Melissa J. Williams joined the Goizueta faculty in 2011, after completing a postdoctoral fellowship at the Stanford Graduate School of Business. She earned a PhD in psychology from the University of California, Berkeley. Professor Williams studies what happens when social identities (gender, race, stigma, or national culture) collide with workplace hierarchies. She also investigates the consequences of putting people in positions of power and leadership. Her research has been published in top journals (Journal of Personality and Social Psychology, Psychological Bulletin, Journal of Management), and covered in major media outlets (Forbes, The New York Times, Wall St. Journal). She serves on the editorial boards of several journals and coordinates the PhD program for the Organization & Management area.
Selected recent papers:
Williams, M. J., George-Jones, J., & Hebl, M. R. (2019). The face of STEM: Racial phenotypic stereotypicality predicts STEM persistence by – and ability attributions about – students of color. Journal of Personality and Social Psychology, 116(3), 416-443.
Williams, M. J., Gruenfeld, D. H., & Guillory, L. (2017). Sexual aggression when power is new: Effects of situational high power on chronically low-power individuals. Journal of Personality and Social Psychology, 112(2), 201-223.
Williams, M. J., Tiedens, L. Z. (2016). The subtle suspension of backlash: A meta-analysis of penalties for women’s implicit and explicit dominance behavior. Psychological Bulletin, 142(2), 165-197.
Williams, M. J. (2014). Serving the self from the seat of power: Goals and threats predict self-interested leader behavior. Journal of Management, 40(5), 1365-1395.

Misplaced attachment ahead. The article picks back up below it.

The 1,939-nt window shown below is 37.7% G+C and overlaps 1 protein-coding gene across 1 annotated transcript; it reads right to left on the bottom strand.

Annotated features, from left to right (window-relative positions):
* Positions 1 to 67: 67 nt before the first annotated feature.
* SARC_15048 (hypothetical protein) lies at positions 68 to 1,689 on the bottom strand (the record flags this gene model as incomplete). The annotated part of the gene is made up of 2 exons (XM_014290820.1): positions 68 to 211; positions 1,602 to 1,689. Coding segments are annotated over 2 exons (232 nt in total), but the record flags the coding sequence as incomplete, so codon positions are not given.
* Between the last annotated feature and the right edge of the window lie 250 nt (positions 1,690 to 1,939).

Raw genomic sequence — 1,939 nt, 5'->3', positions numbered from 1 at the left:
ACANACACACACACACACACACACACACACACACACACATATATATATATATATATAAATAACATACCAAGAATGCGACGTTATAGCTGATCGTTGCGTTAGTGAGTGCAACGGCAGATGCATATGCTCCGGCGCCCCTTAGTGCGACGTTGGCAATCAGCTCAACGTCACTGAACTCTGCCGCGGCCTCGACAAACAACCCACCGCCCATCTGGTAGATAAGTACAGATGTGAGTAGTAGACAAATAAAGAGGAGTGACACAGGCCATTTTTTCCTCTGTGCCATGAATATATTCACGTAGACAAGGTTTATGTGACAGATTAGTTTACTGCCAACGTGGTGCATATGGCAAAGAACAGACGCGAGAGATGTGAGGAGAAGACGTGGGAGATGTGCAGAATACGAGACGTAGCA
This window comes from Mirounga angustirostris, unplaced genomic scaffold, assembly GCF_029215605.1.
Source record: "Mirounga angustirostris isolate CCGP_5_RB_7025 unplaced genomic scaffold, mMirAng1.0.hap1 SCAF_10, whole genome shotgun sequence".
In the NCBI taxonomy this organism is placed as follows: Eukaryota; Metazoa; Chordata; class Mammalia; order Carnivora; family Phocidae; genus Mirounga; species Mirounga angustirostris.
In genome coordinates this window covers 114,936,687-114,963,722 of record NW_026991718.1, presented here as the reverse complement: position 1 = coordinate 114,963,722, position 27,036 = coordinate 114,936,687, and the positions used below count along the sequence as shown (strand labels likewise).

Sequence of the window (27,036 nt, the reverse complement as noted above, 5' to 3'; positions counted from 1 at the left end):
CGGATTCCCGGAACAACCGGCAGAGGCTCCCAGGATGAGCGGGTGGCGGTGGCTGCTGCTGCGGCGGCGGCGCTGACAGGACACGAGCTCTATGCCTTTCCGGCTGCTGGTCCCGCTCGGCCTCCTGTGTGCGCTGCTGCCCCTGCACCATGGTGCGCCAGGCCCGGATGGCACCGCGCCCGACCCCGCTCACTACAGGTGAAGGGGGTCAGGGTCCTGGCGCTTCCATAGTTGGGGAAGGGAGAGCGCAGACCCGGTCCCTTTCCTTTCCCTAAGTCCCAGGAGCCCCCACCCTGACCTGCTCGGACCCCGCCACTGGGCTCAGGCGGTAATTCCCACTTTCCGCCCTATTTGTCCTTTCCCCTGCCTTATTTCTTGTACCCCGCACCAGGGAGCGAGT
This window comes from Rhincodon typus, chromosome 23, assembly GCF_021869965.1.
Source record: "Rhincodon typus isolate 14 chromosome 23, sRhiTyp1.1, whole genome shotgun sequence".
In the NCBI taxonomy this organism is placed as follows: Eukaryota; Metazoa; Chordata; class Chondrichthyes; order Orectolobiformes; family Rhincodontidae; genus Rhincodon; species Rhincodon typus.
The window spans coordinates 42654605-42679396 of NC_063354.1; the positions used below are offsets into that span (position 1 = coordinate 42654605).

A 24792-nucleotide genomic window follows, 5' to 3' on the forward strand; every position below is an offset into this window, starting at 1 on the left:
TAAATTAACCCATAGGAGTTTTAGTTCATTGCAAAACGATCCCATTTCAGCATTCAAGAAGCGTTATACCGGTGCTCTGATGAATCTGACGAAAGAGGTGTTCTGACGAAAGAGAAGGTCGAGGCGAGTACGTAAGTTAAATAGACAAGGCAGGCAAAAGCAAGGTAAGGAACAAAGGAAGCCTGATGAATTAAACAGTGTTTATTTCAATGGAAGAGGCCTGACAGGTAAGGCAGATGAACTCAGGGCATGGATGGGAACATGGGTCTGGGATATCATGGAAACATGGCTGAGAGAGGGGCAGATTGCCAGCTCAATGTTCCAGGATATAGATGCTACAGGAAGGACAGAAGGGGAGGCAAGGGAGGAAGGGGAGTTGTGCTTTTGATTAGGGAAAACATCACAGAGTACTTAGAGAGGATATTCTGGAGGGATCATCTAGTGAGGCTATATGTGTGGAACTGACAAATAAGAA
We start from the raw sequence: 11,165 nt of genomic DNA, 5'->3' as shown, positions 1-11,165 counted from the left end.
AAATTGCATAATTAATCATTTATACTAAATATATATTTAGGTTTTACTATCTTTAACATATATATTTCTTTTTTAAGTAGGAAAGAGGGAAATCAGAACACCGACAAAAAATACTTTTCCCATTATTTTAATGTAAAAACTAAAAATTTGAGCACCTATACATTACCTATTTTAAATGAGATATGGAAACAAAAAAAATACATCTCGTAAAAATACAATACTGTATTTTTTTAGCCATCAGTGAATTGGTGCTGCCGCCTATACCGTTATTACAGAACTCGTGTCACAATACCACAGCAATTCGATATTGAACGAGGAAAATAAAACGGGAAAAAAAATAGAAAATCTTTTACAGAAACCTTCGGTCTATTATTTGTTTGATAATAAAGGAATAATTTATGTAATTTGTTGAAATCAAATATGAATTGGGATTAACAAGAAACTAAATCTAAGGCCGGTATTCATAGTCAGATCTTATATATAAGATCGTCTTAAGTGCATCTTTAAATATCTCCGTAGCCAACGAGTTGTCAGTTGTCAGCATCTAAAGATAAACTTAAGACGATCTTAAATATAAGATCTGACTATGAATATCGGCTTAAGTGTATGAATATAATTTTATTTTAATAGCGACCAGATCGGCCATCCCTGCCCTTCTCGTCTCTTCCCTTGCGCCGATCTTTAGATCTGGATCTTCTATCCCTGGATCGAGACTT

Areas of Expertise (7)
Women in the Workplace
Gender wage gap
Diversity & Inclusion
Power & Corruption
University of California, Berkeley: PhD, Social / Personality Psychology 2008
Rice University: BA, Psychology 1995
Media Appearances (8)
Stereotypes about STEM ability impact retention of minorities in STEM majors, jobs
Atlanta Business Chronicle online
New research from Emory’s Goizueta Business School shows that when it comes to selecting a college major, and potentially a career, professors, academic advisors and other students may influence a minority student’s choice and decision to stay in that major.
When Power Makes Leaders More Sensitive
New York Times online
Who someone is—their character and cultural background—affects their approach to power. But contextual clues about how power should be used can be surprisingly effective in altering leadership behavior.
Sudden power is a scourge—and not just in politics
Boston Globe online
Beginning with an inquiry into sexual harassment as an abuse of power, exploring the link between the two elements revealed that it may not be absolute power, but newfound power that unleashes manipulative behavior.
How Women Can Be Assertive (and Lovable)
Analyzing more than 70 studies about how people react to assertive behavior, business professors Melissa Williams of Emory University and Larissa Tiedens of Stanford University find that women tend to be punished for the same behaviors that we find perfectly acceptable in men.
The Price Women Leaders Pay for Assertiveness—and How to Minimize It
Wall Street Journal online
Do female leaders get penalized for being “too” assertive?The answer is definitely yes, according to our research. But there are big exceptions to that rule that give women plenty of leeway to take charge.